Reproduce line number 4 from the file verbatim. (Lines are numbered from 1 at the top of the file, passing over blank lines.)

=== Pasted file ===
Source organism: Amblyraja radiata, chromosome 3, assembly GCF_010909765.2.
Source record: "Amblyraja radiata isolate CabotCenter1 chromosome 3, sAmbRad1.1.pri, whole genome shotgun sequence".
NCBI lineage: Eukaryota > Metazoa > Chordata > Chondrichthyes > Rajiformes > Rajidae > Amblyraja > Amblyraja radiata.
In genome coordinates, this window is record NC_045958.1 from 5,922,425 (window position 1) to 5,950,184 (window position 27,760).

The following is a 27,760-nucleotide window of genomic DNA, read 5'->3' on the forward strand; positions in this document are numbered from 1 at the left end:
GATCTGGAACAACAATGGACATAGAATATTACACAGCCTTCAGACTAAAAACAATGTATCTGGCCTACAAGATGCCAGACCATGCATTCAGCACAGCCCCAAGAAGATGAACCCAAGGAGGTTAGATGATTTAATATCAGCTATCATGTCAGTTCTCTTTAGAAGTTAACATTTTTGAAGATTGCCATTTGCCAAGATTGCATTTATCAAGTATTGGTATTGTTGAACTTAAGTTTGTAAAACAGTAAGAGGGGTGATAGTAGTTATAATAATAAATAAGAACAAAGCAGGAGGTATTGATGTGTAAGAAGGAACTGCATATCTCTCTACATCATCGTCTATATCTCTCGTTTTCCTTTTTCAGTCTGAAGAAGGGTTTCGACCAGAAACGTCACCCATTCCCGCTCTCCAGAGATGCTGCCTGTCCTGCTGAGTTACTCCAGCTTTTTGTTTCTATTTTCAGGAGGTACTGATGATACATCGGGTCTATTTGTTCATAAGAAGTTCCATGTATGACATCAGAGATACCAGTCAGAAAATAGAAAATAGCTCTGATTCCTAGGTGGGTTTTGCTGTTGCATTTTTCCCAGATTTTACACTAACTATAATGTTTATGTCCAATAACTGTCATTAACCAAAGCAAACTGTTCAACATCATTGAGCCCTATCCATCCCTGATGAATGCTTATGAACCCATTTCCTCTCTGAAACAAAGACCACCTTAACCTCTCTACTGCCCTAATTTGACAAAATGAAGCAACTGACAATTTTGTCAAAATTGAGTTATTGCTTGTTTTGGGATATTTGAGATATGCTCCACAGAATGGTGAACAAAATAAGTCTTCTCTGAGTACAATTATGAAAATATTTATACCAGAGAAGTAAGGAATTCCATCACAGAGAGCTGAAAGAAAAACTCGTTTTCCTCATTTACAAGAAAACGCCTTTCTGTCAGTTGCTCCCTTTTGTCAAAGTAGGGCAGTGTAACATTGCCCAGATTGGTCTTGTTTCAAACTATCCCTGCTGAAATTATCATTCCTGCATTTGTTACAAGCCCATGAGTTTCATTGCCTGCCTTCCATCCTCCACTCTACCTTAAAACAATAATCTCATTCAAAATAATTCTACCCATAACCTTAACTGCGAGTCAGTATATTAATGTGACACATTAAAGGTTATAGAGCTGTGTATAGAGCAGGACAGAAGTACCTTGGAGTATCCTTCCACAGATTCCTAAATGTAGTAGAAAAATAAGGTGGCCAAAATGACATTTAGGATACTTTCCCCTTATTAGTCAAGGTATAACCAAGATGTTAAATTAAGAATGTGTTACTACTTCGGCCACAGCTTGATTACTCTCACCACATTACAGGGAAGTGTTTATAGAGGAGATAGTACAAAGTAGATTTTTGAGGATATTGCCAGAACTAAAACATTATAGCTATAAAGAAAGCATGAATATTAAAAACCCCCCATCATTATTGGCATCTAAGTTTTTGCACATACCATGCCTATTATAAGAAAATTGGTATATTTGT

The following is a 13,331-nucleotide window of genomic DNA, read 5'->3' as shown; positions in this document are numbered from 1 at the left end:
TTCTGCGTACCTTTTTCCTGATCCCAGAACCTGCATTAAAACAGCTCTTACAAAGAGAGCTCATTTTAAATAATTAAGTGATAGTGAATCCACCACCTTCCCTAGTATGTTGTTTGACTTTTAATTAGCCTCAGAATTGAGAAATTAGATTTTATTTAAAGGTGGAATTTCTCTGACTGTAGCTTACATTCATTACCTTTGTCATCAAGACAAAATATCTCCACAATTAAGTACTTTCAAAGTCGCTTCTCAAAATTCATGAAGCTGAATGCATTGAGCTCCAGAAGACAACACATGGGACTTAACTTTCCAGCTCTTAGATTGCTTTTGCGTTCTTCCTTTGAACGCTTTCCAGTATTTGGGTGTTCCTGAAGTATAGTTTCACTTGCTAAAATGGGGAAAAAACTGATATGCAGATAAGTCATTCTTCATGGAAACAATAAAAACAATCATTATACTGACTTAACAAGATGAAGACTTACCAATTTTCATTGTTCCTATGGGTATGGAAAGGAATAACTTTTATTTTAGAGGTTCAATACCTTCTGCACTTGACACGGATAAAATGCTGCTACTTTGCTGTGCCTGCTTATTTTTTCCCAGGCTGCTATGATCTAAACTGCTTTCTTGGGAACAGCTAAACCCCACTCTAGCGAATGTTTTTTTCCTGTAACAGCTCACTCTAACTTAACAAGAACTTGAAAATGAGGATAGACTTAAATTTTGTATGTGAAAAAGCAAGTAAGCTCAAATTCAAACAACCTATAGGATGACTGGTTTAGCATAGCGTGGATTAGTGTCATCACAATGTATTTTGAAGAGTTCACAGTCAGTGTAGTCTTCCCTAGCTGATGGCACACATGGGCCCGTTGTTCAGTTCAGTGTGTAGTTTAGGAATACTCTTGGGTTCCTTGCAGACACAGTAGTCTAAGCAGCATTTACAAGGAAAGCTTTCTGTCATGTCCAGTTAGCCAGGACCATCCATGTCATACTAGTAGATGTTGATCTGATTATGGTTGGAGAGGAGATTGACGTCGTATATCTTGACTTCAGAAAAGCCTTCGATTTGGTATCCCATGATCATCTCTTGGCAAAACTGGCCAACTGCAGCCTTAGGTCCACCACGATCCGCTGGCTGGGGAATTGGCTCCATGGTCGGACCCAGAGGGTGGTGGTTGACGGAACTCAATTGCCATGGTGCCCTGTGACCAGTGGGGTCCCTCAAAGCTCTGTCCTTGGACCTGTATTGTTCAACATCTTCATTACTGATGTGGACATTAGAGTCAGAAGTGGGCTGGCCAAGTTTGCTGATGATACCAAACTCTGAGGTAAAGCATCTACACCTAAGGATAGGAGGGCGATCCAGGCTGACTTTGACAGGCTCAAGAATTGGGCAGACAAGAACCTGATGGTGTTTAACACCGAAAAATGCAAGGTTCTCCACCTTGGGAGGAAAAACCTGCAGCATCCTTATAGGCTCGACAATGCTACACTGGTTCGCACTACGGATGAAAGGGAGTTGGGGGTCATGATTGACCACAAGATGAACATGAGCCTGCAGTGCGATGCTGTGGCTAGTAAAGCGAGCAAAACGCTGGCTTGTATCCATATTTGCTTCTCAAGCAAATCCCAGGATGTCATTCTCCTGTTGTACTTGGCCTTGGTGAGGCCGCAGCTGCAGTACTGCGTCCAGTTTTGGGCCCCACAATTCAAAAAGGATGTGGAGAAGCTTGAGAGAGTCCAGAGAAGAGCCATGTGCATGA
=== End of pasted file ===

In genome coordinates, this window is record NC_045958.1 from 5,922,425 (window position 1) to 5,950,184 (window position 27,760).